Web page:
On January 15, 2021, the Puerto Rico National Guard (PRNG) announced that it was sending a contingent of PRNG soldiers to support the protection mission of the upcoming inauguration of Joe Biden and Kamala Harris.
The PRNG is the Puerto Rico-based military force within the U.S. armed forces, so in an emergency situation, the U.S. armed forces can activate and direct any and all National Guard forces under its command. When the PRNG invited the press to their media event with various soldiers present, the commanding officer is heard saying to the soldiers, in Spanish, that they were headed to Washington in support of the security mission and to help combat the Proud Boys. Thankfully, no violent attacks occurred during the inauguration.
As with anything regarding Puerto Rico, the PRNG deployment became political, as many pro-statehood politicians and online statehooder trolls tried to take advantage of the situation as a way to advance their pro-statehood agenda.
Their reasoning goes that statehood means “equality” and having Puerto Ricans in the military (many having lost their lives) is not fair or just. They believe that the only way Puerto Rico can have “equality” is through statehood. Statehooders, by using what I call the “Emotional-Military Appeal,” attempt to imply that if one is pro-military or serving in the military, then you must naturally be supportive of statehood for Puerto Rico. This appeal is based on the false premise that Puerto Rico somehow deserves and is entitled to statehood just because Puerto Ricans, as colonial subjects with second-class American citizenship, have served and died in U.S. wars.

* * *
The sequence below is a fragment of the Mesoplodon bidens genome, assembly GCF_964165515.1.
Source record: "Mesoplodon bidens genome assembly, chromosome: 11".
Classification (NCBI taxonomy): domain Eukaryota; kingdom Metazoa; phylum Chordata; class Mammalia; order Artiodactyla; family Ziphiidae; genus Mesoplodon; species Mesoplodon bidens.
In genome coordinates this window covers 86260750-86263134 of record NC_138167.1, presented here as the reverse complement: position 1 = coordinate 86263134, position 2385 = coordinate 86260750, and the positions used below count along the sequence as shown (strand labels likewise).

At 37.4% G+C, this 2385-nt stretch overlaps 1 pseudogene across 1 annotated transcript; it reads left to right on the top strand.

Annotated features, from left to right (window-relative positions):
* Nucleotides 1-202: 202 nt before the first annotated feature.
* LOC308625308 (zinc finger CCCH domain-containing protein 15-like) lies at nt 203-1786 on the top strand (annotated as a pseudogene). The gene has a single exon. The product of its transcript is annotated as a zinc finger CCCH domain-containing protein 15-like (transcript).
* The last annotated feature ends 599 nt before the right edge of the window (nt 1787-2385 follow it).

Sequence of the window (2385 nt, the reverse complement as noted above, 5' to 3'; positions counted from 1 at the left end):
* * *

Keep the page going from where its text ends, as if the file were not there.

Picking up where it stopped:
In the Puerto Rican colonial context, when you peel away the aura, insignias, and fanfare, the PRNG is historically nothing more than a colonial militia organization made up of Puerto Ricans to protect the colonial government, many times from their fellow Puerto Ricans. This is nothing new, as colonial governments the world over are known to use divide and conquer their subject in order to consolidate their power, as is Puerto Rico.
The historical record demonstrates this quite vividly. For example, France drafted thousands of Arabs and Black Africans into its Army of Africa (Armée d’Afrique) and Colonial Army (Armée coloniale). In fact, these Africans were deployed and used not only to fight to protect France’s freedom in WWI and WWII, but also to expand and hold on to the last remnants of French empire in Indochina and Algeria. The Portuguese also drafted thousands of Black Africans into their African Commando Battalion (Batalhão de Comandos Africanos) to subdue other Africans and attempt to hold on to their colonies in Portuguese Guinea, Angola, and Mozambique. The British even used colonial-era Americans to fight in the British Army against other Americans in the Revolutionary War.
Prior to and during WWII, Japan forcibly drafted thousands of Koreans and Taiwanese into the Japanese Imperial Forces to fight and also to control their own people in Japanese-occupied Korea and Taiwan. The Dutch even recruited thousands of West Africans, called the Zwarte Hollanders (Black Dutch) for colonial service in the East Indies (modern Indonesia), particularly Java and other Dutch colonies. This colonial story is repeated over and over again.
The United States (just like other countries) saw fit to use colonial peoples, like Puerto Ricans, as troops to stamp out rebellion and to use abroad when needed. There is nothing patriotic about that—it’s just what countries with colonies do. What differentiates Puerto Ricans from all these other colonial peoples made to serve in these armies? Absolutely nothing because Puerto Ricans are also made to serve as colonial soldiers. Just like other countries, the U.S. has used Puerto Ricans for its own interests. They didn’t marry them and bring them into their family.